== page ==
Spirit A20N at Atlantic City on Oct 2nd 2021, rejected takeoff due to bird strike, engine fire
Last Update: July 5, 2022 / 19:00:39 GMT/Zulu time
The airline reported a large bird entered one of the engines, the crew braked safely and brought the aircraft to stop, received indication of engine damage and ordered an evacuation in line with standard operating procedures.
Videos show the aircraft was evacuated through the left hand forward and left hand aft main doors using slides.
On Oct 4th 2021 it emerged, that an entire fan blade had fractured at its root and separated.
On Oct 9th 2021 The Aviation Herald received further (detailed) photos of the engine damage by Bart Dieball.
On Oct 9th 2021 the NTSB reported the right hand engine received a bird strike followed by engine fire. The flight crew reported receiving an engine fire warning, discharged both fire bottles and rejected takeoff at about 90 KIAS and stopped on the runway. The passengers evacuated via slides, 3 passengers and one dead heading crew received minor injuries in the evacuation. The NTSB opened an investigation.
On Jul 5th 2022 the NTSB released their final report concluding the probable cause of the occurrence was:
The ingestion of a bird into the right engine during the takeoff roll caused a fan blade to fracture near the blade platform resulting in high fan blade off loads and engine vibrations sufficient to result in an eventual failure of a fuel tube in the right engine that sprayed fuel onto hot engine cases, igniting an undercowl engine fire and triggering a rejected takeoff.
The NTSB analysed:
Based on the bird remains and feathers collected and identified by Smithsonian Institution National Museum of Nature History Division of Birds - Feather Identification Laboratory, a male immature Blade Eagle was ingested into the right engine striking the fan and causing a single fan blade to fracture near the blade root; the fractured fan blade was contained by the fan case and the remaining fan blades exhibited a combination of leading and trailing edge, as well as blade tip, impact damage, tearing, missing material and bending in the direction opposite rotation. Upon further examination of the engine, it was discovered that two of the thermal management system (TMS) manifold lower aft mounting bracket securing bolts had fractured in shear overstress allowing the bracket to swivel/rotate radially outward. This is one of three mounting brackets that secure the TMS manifold to the engine and prevents excessive moment of the TMS manifold during operation. Along with the broken/sheared TMS lower aft bracket bolts, a crack was visible on the CP-09 fuel line that initiated in fatigue; the CP09 fuel line is attached to the TMS and contains high pressure fuel. The crack in the CP-09 fuel line was due to necking down of the material as the fuel tube bent and stretched (elongated) under the vibration/cyclic loads after the bird strike and not as a manufacturing issue.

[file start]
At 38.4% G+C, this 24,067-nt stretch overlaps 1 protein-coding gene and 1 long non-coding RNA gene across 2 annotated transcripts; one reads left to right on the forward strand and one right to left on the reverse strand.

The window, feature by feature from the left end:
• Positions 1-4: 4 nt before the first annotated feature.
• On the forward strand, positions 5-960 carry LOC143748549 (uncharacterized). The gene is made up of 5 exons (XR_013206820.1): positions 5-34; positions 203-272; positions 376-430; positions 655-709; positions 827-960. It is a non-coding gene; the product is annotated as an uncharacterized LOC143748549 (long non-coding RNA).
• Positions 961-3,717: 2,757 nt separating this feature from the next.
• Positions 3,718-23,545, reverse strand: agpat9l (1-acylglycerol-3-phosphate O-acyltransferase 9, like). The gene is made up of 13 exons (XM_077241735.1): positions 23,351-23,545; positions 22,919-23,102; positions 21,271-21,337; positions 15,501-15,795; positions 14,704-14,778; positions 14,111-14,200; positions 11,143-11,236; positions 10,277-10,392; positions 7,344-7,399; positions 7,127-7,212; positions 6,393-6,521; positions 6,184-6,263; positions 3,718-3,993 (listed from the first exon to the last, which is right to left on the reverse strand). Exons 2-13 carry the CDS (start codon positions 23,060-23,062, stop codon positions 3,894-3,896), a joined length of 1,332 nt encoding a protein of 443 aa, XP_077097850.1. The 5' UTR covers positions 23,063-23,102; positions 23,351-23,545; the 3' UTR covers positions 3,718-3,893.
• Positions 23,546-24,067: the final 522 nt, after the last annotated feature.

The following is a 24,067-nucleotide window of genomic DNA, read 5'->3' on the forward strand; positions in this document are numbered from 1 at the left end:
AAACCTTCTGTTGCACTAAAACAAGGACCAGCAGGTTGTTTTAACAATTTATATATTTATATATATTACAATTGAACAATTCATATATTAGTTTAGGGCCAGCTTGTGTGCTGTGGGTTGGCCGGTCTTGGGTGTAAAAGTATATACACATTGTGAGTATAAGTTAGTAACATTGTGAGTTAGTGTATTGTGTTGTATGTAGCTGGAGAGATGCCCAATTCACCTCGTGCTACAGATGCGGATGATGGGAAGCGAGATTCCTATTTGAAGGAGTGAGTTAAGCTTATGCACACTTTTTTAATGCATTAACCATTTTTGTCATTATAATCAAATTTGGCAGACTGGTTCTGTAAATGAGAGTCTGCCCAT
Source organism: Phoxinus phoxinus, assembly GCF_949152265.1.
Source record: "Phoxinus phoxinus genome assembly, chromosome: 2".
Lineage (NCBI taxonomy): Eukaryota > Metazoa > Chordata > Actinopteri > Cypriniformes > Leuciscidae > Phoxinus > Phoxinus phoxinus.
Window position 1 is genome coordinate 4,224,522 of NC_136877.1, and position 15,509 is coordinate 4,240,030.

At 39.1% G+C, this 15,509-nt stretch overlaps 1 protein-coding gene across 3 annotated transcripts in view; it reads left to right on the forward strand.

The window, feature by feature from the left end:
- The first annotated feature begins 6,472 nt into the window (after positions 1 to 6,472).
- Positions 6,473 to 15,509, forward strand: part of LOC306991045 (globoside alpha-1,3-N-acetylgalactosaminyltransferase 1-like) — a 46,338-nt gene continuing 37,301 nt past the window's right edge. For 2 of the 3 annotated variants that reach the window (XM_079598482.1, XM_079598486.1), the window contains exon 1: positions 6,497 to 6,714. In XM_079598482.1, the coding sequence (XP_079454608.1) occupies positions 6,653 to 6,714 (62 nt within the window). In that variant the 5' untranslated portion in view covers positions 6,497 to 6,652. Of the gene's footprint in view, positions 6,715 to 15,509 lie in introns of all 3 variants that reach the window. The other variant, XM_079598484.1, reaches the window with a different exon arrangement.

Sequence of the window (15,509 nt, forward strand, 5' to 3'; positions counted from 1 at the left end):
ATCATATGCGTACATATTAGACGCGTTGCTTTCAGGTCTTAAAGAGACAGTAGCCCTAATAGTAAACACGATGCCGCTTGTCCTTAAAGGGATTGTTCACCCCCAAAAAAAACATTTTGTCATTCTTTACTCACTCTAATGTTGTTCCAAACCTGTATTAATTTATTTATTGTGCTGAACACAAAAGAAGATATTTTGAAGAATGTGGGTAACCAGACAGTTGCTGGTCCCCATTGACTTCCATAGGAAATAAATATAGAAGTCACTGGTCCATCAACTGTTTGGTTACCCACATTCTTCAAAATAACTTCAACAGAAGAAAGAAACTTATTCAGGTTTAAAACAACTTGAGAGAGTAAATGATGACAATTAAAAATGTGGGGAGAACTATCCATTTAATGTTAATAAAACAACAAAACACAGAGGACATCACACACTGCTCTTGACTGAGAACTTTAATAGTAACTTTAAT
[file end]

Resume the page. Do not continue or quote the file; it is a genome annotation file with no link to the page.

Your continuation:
The TMS manifold lower aft mounting bracket securing bolts fractured due to the high impact and vibration loads because of the fan blade release after the bird strike. Subsequently the TMS manifold was allowed to move radially back and forward from the engine in response to the engine vibrations that were recorded on the flight data recorder to be in excess of the 10 cockpit units which is the highest value that the flight data recorder will record. The CP-09 fuel line flexed, bent, and stretched under the cyclical radial motion of the TMS manifold until it cracked due to fatigue spraying high pressure fuel onto the hot engine cases igniting an undercowl fire.
An immature male Bald Eagle has a mean mass of about 4,130 grams (g) (9.1 lbs.). The Federal Aviation Administration large bird ingestion certification test bird weight requirement was 2.75 kilograms (6.05 pounds) for the size of the inlet throat area on the PW1127G-JM geared turbofan engine; thus, the incident ingested bird was larger than the certification basis for the engine.
Aircraft Registration Data
This article is published under license from Avherald.com. © of text by Avherald.com.
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